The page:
“Joni Pienkowski has been an artistic mentor and friend for many years; I was thrilled (if a bit intimidated) at her suggestion that we show together,” said co-exhibitor Nancy Newhard. “These pieces are a sort of free-flowing visual call and response that reflects a friendship rich with ideas and images.
“Her work challenges me to investigate and respond to many of the same things that call to her, but in my own way. I admire her ability to move between ‘abstraction’ and reality, her love of metaphor and envy her drawing skills,” Newhard continued. “Diving into her work is a sure way to get my own ideas flowing.
Newhard said that while working on the exhibit and catalog for ‘Paradox at One Elbow,’ she discovered that Pienkowski and her shared a love of stories, and Newhard “relished her catalog of visual images to accompany those stories.
“I am interested in a sense of place and time, rather than a snapshot rendering. I want people to feel the air, think about weather conditions, or how fast things change,” Newhard said. “I want to investigate the interaction between hard and soft edges, the challenge of value, the energy of diagonals, the potential of texture and color —always color.
“Painting offers an unending range of materials and techniques, all of which can be very seductive,” Newhard added. “The challenge is putting it together so that a viewer’s eye and mind moves around the image rather than having to untangle a big jumble.
“Working abstractly — and looking at those who have mastered abstraction like Joni — reminds me to think about basic elements and principles of design. This leads to better representational work or pushes me into more experimental things. I always want to go beyond reproducing what is before me.
“When I began painting, I felt way behind anyone who had art making experiences in high school,” Newhard continued. “All I had was a Home Economics class that did not encourage creativity. Fortunately, my family fed my interests in other ways.
“When I got to graduate school and started actual art classes, I felt like I had to make up for lost time (and timidity) by using every color and technique I came across — sometimes all in one work. I still struggle to accept the idea that less can be more and work to curb those often-unrestrained desires.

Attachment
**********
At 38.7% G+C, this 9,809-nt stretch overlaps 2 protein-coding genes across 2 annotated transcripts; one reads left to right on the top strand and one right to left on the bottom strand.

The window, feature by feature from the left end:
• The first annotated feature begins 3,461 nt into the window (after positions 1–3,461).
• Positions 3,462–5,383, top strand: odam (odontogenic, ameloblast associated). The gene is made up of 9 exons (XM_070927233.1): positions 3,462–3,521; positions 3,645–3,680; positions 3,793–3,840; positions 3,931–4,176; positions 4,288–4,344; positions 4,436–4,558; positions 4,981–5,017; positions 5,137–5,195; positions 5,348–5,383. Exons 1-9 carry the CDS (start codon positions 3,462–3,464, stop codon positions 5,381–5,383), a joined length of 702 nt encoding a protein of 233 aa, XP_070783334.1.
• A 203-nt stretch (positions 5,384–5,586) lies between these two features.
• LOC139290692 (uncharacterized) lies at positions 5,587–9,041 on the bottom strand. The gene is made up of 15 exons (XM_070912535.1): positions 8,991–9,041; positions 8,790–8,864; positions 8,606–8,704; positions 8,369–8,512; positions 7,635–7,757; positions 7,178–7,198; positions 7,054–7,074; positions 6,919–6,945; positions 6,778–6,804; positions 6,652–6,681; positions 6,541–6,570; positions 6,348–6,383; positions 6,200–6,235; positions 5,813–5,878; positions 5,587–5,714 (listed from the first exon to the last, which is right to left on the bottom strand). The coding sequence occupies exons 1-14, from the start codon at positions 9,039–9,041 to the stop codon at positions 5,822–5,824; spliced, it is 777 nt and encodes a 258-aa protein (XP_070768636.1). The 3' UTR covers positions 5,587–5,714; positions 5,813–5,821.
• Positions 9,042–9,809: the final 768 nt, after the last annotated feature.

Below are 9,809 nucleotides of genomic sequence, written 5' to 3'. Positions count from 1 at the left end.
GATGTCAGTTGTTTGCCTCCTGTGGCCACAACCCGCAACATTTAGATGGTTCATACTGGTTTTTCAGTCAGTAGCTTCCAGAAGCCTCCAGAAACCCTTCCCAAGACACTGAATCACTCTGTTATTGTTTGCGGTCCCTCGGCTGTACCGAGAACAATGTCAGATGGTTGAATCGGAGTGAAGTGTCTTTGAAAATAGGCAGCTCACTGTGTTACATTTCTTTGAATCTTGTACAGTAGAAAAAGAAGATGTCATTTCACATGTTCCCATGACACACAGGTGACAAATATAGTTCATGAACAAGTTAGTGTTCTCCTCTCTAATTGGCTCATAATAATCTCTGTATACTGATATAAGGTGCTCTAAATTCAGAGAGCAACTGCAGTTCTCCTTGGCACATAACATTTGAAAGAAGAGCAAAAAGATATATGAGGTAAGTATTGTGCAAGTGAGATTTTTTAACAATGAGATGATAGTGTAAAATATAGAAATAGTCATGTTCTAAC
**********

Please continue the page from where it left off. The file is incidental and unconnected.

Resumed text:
Discipline can be a real challenge.
Newhard said she hopes viewers will connect to a sense of place, event, or mood, rather than a snapshot image rendering. “Feel the air, think about weather conditions, think about what is happening,” she said.
Newhard also explained how working abstractly teaches her about the basic elements and principles of design. “That informs representational work or pushes me on to more experimental things. At the same time, my brush and I dance between what should happen and what does.
“When things fall apart, how do you move on? How can I explore ‘The Great What If?’ but maintain some objectivity and control? Isn’t that where creativity comes in? There are many times when a brush in motion says things I cannot verbalize.
“I love trying new techniques and materials, but I can be just as pleased with the basics of painting — tool, surface, and paint. If I keep an open mind I can often ‘fix’ what seems wrong,” Newhard said. “There’s always another side to the paper, gesso to start over, or even an “oops drawer” for collage bits when I can’t fix it any other way.”
Newhard has a BS in English from Longwood College and an MS in art education from Radford College.
Working as arts administrator allowed her use both skill sets. Working with local high schools on the annual Artist in Residency program for the AHACC has expanded her knowledge as much as any of the students or art teachers.
Newhard also takes classes regularly at the Studio School in Roanoke. Vera Dickerson, Jane Winders Frank, Gina Louthian-Stanley, and Robin Poteet keep her up on her brush tips workshops with other nationally known artists suggest new techniques and approaches.
Newhard is a Signature Member of the Virginia and Baltimore Watercolor Societies and belongs to the League of Roanoke Artists. She exhibits work in juried art shows and outdoor art festivals, winning prizes and finding new patrons to encourage her.
“Few things are as satisfying as good discussion with someone, with all the questions, comments and pointing that can go on,” Newhard said. “This is what comes of intersections with others — old roads and new directions.”
“Intersections” will continue through Friday, Aug. 28. Admission is free.
When visiting the gallery, please wear a mask and maintain social distance, but do sign the guest book.
The Alleghany Highlands Arts and Crafts Center is supported by its members, contributors, the town of Clifton Forge, city of Covington, Alleghany County, The Alleghany Foundation, the Virginia Commission for the Arts and the National Endowment for the Arts.
A new exhibit titled “Intersections,” featuring the works of artists Nancy Newhard and Joni Pienkowski, is now on display at the Alleghany Highlands Arts and Crafts Center in Clifton Forge. Included in the exhibit is this piece by Newhard titled “Carnival Sky Fireworks.” The exhibit will be on display through Friday, Aug. 28. (Gavin Dressler Photo)